Sunday, April 26, 2009

less is more

Last week was another week from hell.
Busy at home, school and (for Wayne) work. I was a woman on the verge; I have weeks where I totally understand the alcoholic housewife stereotype from the 1950s. I so would have tossed back a few gin and tonics before noon, if I thought I could get away with it. I do have to drive carpool pick-up most of the week, you know.

Paige shopping & hair.
Prepare for the final 5 Girl Scout meetings.
Accompany Paige for senior portraits.
Maya field trip (I organized this one: 148 people attending the movie "Earth").
I finally cooked dinner on Thursday night.
Wayne attended a Big board meeting (huge stress).
Girl Scout meeting.
Girl Scout event (Brainiacs).

So we trudged through the week and suddenly it was Saturday afternoon, and I collapsed.

I came home from the Girl Scout event (fun!), and the house was clean. Wayne is a super-speedy cleaner of the house, and I am the easily distracted ADD cleaner of the house. He gets done in two hours what takes me all day.

We chilled all the day long, but for some reason, we couldn't ditch the kids. In fact, when one left, two more came and took her place. We went from 3 kids in the house to 4 kids! It's hard to fully unwind when the house runneth over with teenagers.

I think I'm going to take my mom's advice and be largely unscheduled this summer. No swim team (we quit and are officially done at the end of April). No YMCA. Just two weeks of Girl Scout day camp for Maya. That should leave us lots of time and some extra money for camping (and Brittani's senior year).

Paige graduates in a few weeks (June 13th). We're having her Graduation Party May 31st with our family and friends and her dad's family and friends. I think it will be a blast. I am still waffling between strangling the girl and embracing the girl. She's seriously making me feel nutso.

senior portraits

Pictures of the kid who is causing my hair to turn gray and my head to pound:
Here and here.

Tuesday, April 21, 2009


This past weekend I attended a Troop Camp Training for Girl Scout leaders who are taking their troops camping; I went with my friend and co-leader, Sus. I had a blast, and I also rediscovered that there is a certain type of GS mom that I do not want to be.

We camped at Camp St. Albans in Belfair; I love Camp St. Albans. It's the camp both Paige and Brittani attended for resident camp, and we troop camped there in previous years as well. It was so odd to be standing in the same areas that I stood with my older girls--places I haven't been to in years. I don't know that I have had that feeling since Maya has been born, even when we may have done the same things as i did with the older two.

It was the most bizarre sense: I was standing in Okashi, which is a lodge where crafts were done when the kids were at troop camping. I could totally envision the tables set up; the kids sitting around the tables making lanyard animals; the mom I had a conversation with about modesty in the US versus Europe... it just all came flooding back. Paige and Brittani--ponytailed and toothless, or their teeth big and oddly growing in (happens to us all!). The flag ceremony in front of the Lodge of Nations. All of it. Staying in the Pixie cabins with Brittani's troop, and trekking down the hill to the Pixie program shelter. Girls counting off during headchecks.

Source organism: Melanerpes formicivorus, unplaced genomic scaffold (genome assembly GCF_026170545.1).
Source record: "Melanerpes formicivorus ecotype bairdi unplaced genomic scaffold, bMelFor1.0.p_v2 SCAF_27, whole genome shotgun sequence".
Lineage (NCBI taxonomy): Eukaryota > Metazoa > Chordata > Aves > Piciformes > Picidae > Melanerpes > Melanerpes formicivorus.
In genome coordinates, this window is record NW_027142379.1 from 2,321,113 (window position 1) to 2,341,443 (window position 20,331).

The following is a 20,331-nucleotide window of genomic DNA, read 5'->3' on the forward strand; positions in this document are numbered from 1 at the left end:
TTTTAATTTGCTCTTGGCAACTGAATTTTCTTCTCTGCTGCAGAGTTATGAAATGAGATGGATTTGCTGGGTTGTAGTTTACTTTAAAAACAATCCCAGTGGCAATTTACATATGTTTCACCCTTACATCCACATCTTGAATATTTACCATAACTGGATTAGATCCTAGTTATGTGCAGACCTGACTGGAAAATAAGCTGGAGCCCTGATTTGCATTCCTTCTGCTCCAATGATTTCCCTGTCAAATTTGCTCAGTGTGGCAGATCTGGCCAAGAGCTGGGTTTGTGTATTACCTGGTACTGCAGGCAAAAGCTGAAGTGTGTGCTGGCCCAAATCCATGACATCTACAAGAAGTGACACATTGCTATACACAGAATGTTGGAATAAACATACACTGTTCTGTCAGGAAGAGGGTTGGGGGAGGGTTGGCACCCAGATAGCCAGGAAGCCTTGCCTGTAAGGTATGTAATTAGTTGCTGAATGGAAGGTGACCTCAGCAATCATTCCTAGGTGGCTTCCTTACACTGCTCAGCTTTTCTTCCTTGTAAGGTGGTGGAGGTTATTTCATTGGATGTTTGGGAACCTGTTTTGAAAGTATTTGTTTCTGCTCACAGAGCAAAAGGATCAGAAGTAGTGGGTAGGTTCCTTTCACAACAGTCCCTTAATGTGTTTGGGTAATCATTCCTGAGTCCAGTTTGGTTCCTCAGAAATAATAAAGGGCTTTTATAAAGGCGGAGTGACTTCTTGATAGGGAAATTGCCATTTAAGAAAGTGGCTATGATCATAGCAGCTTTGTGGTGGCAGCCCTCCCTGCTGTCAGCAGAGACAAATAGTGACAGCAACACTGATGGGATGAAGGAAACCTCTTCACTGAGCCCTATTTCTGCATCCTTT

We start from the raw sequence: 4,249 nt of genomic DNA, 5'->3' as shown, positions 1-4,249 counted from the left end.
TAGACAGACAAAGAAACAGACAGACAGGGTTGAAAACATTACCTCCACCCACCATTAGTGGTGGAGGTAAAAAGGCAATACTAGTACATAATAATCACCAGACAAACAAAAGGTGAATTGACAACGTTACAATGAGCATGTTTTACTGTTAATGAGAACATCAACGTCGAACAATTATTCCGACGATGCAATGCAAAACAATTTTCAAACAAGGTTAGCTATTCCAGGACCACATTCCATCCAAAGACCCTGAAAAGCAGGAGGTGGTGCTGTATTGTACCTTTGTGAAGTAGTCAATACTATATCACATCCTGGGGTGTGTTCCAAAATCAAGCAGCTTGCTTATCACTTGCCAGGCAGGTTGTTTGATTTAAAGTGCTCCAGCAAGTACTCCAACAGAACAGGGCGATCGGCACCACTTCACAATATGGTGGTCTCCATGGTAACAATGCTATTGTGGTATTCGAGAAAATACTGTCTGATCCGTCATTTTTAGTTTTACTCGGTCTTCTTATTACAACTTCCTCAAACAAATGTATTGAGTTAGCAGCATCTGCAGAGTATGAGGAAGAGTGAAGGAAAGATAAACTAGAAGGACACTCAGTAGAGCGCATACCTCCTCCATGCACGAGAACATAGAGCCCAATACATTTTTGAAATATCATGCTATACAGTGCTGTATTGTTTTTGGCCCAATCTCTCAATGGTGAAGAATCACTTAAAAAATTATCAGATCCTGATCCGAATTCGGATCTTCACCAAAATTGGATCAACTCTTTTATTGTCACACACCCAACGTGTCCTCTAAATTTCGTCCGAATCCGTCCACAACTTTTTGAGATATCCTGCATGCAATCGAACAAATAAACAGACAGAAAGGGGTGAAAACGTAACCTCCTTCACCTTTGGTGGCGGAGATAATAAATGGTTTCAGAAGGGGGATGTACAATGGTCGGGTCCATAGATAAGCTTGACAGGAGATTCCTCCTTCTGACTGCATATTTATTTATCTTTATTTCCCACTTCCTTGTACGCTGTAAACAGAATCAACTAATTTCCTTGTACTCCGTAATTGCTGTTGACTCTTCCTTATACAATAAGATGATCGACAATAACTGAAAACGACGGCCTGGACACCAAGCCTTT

I nearly cried.
My girls are growing up, but their past was right in front of me. I felt like I could touch the little girls that that they were, but the images just fizzled away. I can honestly say that was the first time I ever had anything like that happen. It was overwhelming.

We go troop camping that first weekend in June. New memories waiting to be made!

Friday, April 10, 2009

the deciding factor

This morning I toured a new school in our district that I am considering enrolling Maya into next year. The principal (Mr P) took an hour out of his morning to personally show me and my friend around the school.

It was very impressive.

  • Brand new: just opened for the first year in the '08-'09 school year. K-6, as are all the elementary schools in our district (if I were the King of the District, I would change them to K-3 schools and 4-6 schools, but I'm crazy like that).
  • Friendly staff: You must walk through the office to enter the building (safe), and the office staff were super nice and welcoming. Teachers and paras who came through were also friendly and made a point to say "hello" or "good morning" to us as we waited.
  • Responsive classroom: This is a concept that was used in Maya's K and 1st grade classes, and it fits very well within the co-op structure; however, Responsive Classroom is a piece that is being lost in our current program because the teachers who truly advocated for it have left or are leaving. Mr. P really believes in Responsive Classroom; he was actually the principal at our current school when our co-op teachers were really getting into Responsive Classroom. His entire school now operates under that philosophy. Amazing. Every morning he writes a morning message for the students, staff and parents, and that is the first thing they see when they walk into the school. Ever classroom has a morning meeting and they also have an afternoon meeting where kids can add items to the agenda and issues are discussed and a resolution process is begun.